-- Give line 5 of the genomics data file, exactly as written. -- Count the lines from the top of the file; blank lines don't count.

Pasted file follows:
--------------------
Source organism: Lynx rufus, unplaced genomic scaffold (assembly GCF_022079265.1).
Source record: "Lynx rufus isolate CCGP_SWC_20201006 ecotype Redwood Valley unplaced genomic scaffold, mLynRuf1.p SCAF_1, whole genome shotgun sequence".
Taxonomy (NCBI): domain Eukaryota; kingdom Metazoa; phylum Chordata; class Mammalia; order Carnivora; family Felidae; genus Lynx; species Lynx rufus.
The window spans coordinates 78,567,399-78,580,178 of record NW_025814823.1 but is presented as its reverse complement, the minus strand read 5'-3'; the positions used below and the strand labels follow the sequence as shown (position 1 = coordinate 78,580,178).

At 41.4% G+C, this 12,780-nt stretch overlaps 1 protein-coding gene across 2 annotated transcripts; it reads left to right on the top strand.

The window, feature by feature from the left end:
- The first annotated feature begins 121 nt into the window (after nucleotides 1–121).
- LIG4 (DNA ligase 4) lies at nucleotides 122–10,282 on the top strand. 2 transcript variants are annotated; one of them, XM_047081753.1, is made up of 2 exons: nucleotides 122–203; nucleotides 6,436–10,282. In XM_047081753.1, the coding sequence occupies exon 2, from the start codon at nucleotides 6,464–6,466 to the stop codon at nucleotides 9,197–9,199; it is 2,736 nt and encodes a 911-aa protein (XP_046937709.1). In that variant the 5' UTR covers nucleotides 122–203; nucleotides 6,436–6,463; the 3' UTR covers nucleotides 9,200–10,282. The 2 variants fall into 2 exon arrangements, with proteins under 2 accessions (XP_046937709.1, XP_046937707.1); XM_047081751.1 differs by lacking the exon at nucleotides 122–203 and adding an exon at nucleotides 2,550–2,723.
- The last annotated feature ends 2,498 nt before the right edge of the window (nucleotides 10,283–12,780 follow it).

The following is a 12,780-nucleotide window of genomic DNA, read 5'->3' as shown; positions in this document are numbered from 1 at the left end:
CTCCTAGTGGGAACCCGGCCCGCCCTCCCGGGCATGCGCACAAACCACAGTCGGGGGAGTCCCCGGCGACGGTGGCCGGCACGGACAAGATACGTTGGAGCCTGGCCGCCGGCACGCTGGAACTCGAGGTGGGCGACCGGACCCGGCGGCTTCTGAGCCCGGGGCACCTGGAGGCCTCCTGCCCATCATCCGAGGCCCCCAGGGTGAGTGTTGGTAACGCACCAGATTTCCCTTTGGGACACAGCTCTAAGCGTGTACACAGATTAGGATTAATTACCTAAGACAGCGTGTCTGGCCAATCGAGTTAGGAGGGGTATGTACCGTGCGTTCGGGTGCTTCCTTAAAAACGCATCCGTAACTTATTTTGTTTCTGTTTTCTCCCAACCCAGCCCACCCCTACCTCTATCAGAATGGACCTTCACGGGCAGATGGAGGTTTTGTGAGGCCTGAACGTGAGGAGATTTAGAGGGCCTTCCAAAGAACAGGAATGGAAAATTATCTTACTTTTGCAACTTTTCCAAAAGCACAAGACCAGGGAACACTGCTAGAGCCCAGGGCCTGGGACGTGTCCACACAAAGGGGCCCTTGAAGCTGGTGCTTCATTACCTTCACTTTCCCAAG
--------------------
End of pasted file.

At 41.4% G+C, this 12,780-nt stretch overlaps 1 protein-coding gene across 2 annotated transcripts; it reads left to right on the top strand.